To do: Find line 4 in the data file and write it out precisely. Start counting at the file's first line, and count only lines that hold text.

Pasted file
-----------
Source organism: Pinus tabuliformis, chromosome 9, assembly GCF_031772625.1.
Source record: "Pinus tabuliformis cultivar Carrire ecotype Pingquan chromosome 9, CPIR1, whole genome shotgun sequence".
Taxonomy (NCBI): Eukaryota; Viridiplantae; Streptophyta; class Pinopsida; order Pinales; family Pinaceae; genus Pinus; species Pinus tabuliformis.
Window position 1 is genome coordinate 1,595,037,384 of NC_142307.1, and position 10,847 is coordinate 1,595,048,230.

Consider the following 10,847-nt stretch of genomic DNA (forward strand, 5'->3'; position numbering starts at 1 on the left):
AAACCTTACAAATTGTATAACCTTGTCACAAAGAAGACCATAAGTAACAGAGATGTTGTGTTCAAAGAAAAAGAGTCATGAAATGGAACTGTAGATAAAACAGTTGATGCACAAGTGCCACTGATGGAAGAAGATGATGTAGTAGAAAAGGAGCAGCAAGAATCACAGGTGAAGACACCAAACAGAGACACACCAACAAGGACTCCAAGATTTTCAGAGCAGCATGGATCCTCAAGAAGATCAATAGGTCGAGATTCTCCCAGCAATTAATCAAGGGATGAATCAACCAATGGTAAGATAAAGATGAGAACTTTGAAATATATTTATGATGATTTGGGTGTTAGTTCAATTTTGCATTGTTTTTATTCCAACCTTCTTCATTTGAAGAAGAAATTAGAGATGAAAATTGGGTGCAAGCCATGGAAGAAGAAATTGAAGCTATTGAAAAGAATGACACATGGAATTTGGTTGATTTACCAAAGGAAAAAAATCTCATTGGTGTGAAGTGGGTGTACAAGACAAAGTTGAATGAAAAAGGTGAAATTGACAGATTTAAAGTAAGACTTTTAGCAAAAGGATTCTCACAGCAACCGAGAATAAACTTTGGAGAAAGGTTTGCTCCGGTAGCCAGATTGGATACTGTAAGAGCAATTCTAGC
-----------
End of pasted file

Window position 1 is genome coordinate 1,595,037,384 of NC_142307.1, and position 10,847 is coordinate 1,595,048,230.